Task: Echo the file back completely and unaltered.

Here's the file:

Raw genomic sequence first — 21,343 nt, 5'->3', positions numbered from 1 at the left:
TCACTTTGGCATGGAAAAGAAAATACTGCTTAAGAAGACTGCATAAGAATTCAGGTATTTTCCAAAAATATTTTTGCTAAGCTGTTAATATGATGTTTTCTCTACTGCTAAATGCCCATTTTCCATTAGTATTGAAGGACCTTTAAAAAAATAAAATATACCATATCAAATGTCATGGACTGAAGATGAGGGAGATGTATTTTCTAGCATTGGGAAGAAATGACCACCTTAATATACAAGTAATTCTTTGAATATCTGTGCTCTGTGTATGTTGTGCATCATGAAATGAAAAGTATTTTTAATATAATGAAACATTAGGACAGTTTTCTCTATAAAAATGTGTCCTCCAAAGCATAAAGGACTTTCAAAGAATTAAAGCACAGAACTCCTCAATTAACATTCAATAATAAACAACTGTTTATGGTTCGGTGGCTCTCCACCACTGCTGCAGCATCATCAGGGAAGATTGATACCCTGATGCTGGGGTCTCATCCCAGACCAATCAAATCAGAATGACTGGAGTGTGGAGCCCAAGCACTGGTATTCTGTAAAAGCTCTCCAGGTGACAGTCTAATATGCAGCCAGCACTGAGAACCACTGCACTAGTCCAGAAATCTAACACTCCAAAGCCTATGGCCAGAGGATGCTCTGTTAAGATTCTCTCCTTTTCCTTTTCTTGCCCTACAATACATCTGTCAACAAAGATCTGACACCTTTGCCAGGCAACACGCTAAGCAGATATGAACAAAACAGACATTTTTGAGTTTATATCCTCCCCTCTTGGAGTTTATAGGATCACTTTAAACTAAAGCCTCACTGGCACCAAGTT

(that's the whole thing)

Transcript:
Raw genomic sequence first — 21,343 nt, 5'->3', positions numbered from 1 at the left:
TCACTTTGGCATGGAAAAGAAAATACTGCTTAAGAAGACTGCATAAGAATTCAGGTATTTTCCAAAAATATTTTTGCTAAGCTGTTAATATGATGTTTTCTCTACTGCTAAATGCCCATTTTCCATTAGTATTGAAGGACCTTTAAAAAAATAAAATATACCATATCAAATGTCATGGACTGAAGATGAGGGAGATGTATTTTCTAGCATTGGGAAGAAATGACCACCTTAATATACAAGTAATTCTTTGAATATCTGTGCTCTGTGTATGTTGTGCATCATGAAATGAAAAGTATTTTTAATATAATGAAACATTAGGACAGTTTTCTCTATAAAAATGTGTCCTCCAAAGCATAAAGGACTTTCAAAGAATTAAAGCACAGAACTCCTCAATTAACATTCAATAATAAACAACTGTTTATGGTTCGGTGGCTCTCCACCACTGCTGCAGCATCATCAGGGAAGATTGATACCCTGATGCTGGGGTCTCATCCCAGACCAATCAAATCAGAATGACTGGAGTGTGGAGCCCAAGCACTGGTATTCTGTAAAAGCTCTCCAGGTGACAGTCTAATATGCAGCCAGCACTGAGAACCACTGCACTAGTCCAGAAATCTAACACTCCAAAGCCTATGGCCAGAGGATGCTCTGTTAAGATTCTCTCCTTTTCCTTTTCTTGCCCTACAATACATCTGTCAACAAAGATCTGACACCTTTGCCAGGCAACACGCTAAGCAGATATGAACAAAACAGACATTTTTGAGTTTATATCCTCCCCTCTTGGAGTTTATAGGATCACTTTAAACTAAAGCCTCACTGGCACCAAGTT